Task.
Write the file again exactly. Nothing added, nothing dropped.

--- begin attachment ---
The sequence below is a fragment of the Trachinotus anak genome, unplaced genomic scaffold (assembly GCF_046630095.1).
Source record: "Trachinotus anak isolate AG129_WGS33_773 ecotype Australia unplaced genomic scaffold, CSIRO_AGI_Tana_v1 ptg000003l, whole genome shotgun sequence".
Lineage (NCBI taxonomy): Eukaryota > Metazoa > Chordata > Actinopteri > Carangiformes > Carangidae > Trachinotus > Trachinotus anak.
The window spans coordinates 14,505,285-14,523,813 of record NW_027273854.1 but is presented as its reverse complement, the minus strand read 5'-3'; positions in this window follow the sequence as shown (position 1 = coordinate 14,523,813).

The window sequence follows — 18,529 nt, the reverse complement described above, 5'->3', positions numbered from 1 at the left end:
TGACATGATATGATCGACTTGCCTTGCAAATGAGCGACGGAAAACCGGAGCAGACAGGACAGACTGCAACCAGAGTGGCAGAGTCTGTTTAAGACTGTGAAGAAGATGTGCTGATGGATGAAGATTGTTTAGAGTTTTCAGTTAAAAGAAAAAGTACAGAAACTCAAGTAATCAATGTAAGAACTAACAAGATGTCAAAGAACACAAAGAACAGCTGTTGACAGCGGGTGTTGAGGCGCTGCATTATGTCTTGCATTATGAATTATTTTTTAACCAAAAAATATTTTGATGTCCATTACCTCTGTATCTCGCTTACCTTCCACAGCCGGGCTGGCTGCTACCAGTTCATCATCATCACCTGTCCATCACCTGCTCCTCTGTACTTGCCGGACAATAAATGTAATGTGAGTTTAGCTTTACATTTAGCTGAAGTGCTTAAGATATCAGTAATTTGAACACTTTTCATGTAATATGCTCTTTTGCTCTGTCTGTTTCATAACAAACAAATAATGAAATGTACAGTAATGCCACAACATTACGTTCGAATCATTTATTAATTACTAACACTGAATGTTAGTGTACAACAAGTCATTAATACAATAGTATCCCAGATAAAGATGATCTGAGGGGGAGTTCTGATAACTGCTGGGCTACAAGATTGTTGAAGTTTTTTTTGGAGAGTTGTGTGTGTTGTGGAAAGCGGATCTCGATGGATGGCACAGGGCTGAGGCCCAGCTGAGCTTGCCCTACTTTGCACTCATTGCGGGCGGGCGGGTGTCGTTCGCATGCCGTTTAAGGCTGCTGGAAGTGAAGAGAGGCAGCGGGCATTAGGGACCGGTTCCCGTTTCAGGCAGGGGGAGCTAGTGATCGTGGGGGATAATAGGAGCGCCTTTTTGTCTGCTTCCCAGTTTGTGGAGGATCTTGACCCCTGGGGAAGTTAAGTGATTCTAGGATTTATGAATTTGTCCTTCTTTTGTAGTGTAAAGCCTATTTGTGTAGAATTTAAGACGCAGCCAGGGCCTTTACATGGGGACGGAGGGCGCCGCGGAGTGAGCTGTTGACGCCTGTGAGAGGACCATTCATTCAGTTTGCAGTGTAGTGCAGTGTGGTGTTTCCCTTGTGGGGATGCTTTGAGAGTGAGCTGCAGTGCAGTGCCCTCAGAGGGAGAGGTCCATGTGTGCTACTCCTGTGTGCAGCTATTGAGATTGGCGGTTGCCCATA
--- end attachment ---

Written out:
The sequence below is a fragment of the Trachinotus anak genome, unplaced genomic scaffold (assembly GCF_046630095.1).
Source record: "Trachinotus anak isolate AG129_WGS33_773 ecotype Australia unplaced genomic scaffold, CSIRO_AGI_Tana_v1 ptg000003l, whole genome shotgun sequence".
Lineage (NCBI taxonomy): Eukaryota > Metazoa > Chordata > Actinopteri > Carangiformes > Carangidae > Trachinotus > Trachinotus anak.
The window spans coordinates 14,505,285-14,523,813 of record NW_027273854.1 but is presented as its reverse complement, the minus strand read 5'-3'; positions in this window follow the sequence as shown (position 1 = coordinate 14,523,813).

The window sequence follows — 18,529 nt, the reverse complement described above, 5'->3', positions numbered from 1 at the left end:
TGACATGATATGATCGACTTGCCTTGCAAATGAGCGACGGAAAACCGGAGCAGACAGGACAGACTGCAACCAGAGTGGCAGAGTCTGTTTAAGACTGTGAAGAAGATGTGCTGATGGATGAAGATTGTTTAGAGTTTTCAGTTAAAAGAAAAAGTACAGAAACTCAAGTAATCAATGTAAGAACTAACAAGATGTCAAAGAACACAAAGAACAGCTGTTGACAGCGGGTGTTGAGGCGCTGCATTATGTCTTGCATTATGAATTATTTTTTAACCAAAAAATATTTTGATGTCCATTACCTCTGTATCTCGCTTACCTTCCACAGCCGGGCTGGCTGCTACCAGTTCATCATCATCACCTGTCCATCACCTGCTCCTCTGTACTTGCCGGACAATAAATGTAATGTGAGTTTAGCTTTACATTTAGCTGAAGTGCTTAAGATATCAGTAATTTGAACACTTTTCATGTAATATGCTCTTTTGCTCTGTCTGTTTCATAACAAACAAATAATGAAATGTACAGTAATGCCACAACATTACGTTCGAATCATTTATTAATTACTAACACTGAATGTTAGTGTACAACAAGTCATTAATACAATAGTATCCCAGATAAAGATGATCTGAGGGGGAGTTCTGATAACTGCTGGGCTACAAGATTGTTGAAGTTTTTTTTGGAGAGTTGTGTGTGTTGTGGAAAGCGGATCTCGATGGATGGCACAGGGCTGAGGCCCAGCTGAGCTTGCCCTACTTTGCACTCATTGCGGGCGGGCGGGTGTCGTTCGCATGCCGTTTAAGGCTGCTGGAAGTGAAGAGAGGCAGCGGGCATTAGGGACCGGTTCCCGTTTCAGGCAGGGGGAGCTAGTGATCGTGGGGGATAATAGGAGCGCCTTTTTGTCTGCTTCCCAGTTTGTGGAGGATCTTGACCCCTGGGGAAGTTAAGTGATTCTAGGATTTATGAATTTGTCCTTCTTTTGTAGTGTAAAGCCTATTTGTGTAGAATTTAAGACGCAGCCAGGGCCTTTACATGGGGACGGAGGGCGCCGCGGAGTGAGCTGTTGACGCCTGTGAGAGGACCATTCATTCAGTTTGCAGTGTAGTGCAGTGTGGTGTTTCCCTTGTGGGGATGCTTTGAGAGTGAGCTGCAGTGCAGTGCCCTCAGAGGGAGAGGTCCATGTGTGCTACTCCTGTGTGCAGCTATTGAGATTGGCGGTTGCCCATA